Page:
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Sunday, November 2, 2014

1968 Sea Haven II

The 1960's was a turbulent time for Hamilton.  Earlier in the decade Hamilton acquired a couple of Swiss companies... the first being Hugenin Freres and the latter being Buren.  Both companies were based in Bern, Switzerland.  In fact, it's not unusual to occasionally see Hugenin watches with an H- logo similar to the H-logo Hamilton used in the 1960's.

As is sometimes the case, the master became the servant and Hamilton's acquisition of two Swiss companies was a premonition of Hamilton's eventual acquisition by a Swiss company in the early 1970's.

Hamilton didn't go down without a fight though and new models were introduced all the way up until the end of US production in 1969.  One of the last new models to be introduced was the 1968 Sea Haven II.  It was only produced for two years.

Based on the general shape and the details of the dial, the Sea Haven II could easily be mistaken for a 1964 Sea Ruler - although the Sea Ruler has a faceted crystal and slightly different lugs.  The Sea Haven II came in a one-piece 10K RGP case.  Tucked behind the white dial is a Hamilton 688 movement, a 17 jeweled Swiss grade made by ETA... basically a manual winding version of the 689 automatic movement, with which it shares a lot of parts.

I recently scored a nice Sea Haven II project watch.  It drew my attention because I thought it also came with it's original bracelet - but on close observation it's not quite an exact match since the catalog has straight lines and my project watch has lines that fan out.  It was a little bit of a risk because it was missing it's crown, which means it was also missing the male-portion of the two-piece stem.  You never know what else could be wrong with a watch that has an open hole where the crown ought to be.

The case back is unengraved and looks pretty good.  I don't think this watch saw too much wrist time.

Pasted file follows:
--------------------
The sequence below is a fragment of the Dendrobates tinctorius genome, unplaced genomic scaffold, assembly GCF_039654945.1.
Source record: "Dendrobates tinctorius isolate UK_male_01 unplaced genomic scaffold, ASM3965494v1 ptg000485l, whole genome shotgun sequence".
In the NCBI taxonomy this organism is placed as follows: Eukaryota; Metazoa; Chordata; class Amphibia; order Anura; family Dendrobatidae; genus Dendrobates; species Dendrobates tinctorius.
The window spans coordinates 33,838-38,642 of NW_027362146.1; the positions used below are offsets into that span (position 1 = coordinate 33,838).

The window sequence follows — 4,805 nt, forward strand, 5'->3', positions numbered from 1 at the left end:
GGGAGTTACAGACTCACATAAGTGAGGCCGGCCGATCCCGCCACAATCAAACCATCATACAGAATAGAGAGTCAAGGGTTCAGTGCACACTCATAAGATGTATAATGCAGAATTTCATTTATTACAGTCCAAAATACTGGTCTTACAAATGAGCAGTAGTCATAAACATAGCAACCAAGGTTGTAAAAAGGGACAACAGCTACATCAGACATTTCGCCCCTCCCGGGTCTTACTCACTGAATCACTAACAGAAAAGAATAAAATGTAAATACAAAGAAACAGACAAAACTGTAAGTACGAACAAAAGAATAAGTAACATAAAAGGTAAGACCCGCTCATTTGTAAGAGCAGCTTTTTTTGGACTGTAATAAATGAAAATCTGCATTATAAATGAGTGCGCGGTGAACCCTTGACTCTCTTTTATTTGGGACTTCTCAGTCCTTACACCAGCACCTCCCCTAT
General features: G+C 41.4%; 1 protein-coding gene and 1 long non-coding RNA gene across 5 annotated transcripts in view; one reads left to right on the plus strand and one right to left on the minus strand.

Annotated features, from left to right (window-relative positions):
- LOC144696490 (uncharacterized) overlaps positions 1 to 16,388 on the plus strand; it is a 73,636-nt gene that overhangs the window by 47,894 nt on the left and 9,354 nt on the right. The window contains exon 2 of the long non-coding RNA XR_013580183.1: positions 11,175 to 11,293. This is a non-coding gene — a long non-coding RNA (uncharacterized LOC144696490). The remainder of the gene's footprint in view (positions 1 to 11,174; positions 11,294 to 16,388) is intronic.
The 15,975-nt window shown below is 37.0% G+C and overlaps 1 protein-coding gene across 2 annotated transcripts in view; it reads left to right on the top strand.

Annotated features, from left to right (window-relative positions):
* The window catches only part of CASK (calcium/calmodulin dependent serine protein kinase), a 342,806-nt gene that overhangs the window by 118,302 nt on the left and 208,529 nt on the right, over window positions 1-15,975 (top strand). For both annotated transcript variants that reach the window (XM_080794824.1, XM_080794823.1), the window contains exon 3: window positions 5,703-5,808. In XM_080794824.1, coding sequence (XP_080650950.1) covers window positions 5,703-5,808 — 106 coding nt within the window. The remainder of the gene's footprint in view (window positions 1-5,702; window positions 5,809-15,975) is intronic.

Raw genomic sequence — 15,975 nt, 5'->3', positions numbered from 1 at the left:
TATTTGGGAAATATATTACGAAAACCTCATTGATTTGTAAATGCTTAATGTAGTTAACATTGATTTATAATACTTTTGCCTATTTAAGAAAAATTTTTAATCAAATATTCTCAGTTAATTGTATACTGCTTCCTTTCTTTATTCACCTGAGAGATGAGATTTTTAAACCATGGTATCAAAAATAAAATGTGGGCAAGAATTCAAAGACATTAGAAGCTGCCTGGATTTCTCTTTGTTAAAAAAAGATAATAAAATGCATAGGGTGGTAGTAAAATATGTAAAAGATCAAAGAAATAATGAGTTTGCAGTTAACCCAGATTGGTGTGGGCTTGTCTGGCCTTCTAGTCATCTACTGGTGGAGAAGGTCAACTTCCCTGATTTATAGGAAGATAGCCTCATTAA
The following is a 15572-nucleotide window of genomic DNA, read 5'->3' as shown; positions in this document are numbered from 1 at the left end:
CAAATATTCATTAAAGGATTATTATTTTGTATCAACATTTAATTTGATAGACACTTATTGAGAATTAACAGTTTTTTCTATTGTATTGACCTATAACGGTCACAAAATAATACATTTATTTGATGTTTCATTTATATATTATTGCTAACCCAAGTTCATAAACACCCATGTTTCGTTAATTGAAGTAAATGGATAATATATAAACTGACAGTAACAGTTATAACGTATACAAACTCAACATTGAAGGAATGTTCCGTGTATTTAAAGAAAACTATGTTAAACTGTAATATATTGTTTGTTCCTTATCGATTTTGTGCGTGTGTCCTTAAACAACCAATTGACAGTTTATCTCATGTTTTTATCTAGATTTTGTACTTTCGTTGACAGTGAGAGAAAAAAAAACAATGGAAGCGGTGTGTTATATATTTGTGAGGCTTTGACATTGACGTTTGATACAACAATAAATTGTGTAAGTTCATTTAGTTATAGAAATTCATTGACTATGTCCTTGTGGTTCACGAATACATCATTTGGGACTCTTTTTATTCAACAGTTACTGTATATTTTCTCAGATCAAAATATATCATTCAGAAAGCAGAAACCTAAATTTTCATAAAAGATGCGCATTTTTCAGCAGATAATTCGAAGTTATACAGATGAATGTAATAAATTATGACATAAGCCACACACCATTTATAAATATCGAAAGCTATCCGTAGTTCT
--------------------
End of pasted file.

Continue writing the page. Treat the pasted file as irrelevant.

The 688 movement looks no worse the wear from not having a crown for so long.  In fact, you can see by the blurred balance wheel that the watch is running.  This is a tricky movement to reassemble, thanks to the train bridge that requires four pivots to be perfectly aligned.  That is much easier said than done.

Everything is cleaned and dried.  Manual winding movement have much fewer parts than automatics.  Putting one together may seem daunting - but compared to an automatic, this watch is a breeze.

Thanks to my timer, I can see that something is preventing the watch from running cleanly.  It could be some spec of crud on the hairspring but close inspection will be needed to diagnose the issue.  Based on the distance between the two lines, I'd say the beat error is a bit high, even though the timer can't discern the beat error, thanks to the extra noise.

The 688 has an adjustable hair spring stud location so I can easily tweak the beat error and get the two lines to collapse on each other.  However there is still too much noise to give this watch the green light.

Re-cleaning the hairspring did the trick and a little more fine tuning of the hair spring stud brought the beat error right in line.

Here's an interesting nuance to reassembling a watch... the setting wheel often have a top side and a bottom side.  The bottom side is often chamfered and you need to put the chamfer side down or the setting will feel "crunchy" when you set the time.

A new crystal will do a lot to improve the watch's already decent appearance.

Well, with the dial and hands reinstalled and a fresh crystal to protect them, this watch turned out to be very nice.  There's a hint of wear to the inside of the lugs, thanks to the bracelet.  Since it's not the correct bracelet I may swap it out with a nice strap.  I did a nice job fitting a new stem and crown... they look like a perfect fit.

PS:  the bracelet would be a good match for a Thinline 4004 or 4007 - so I'll have to keep an eye out for one of those.

1 comment:

  1. Very cool! I just scored the same watch and your article is fascinating.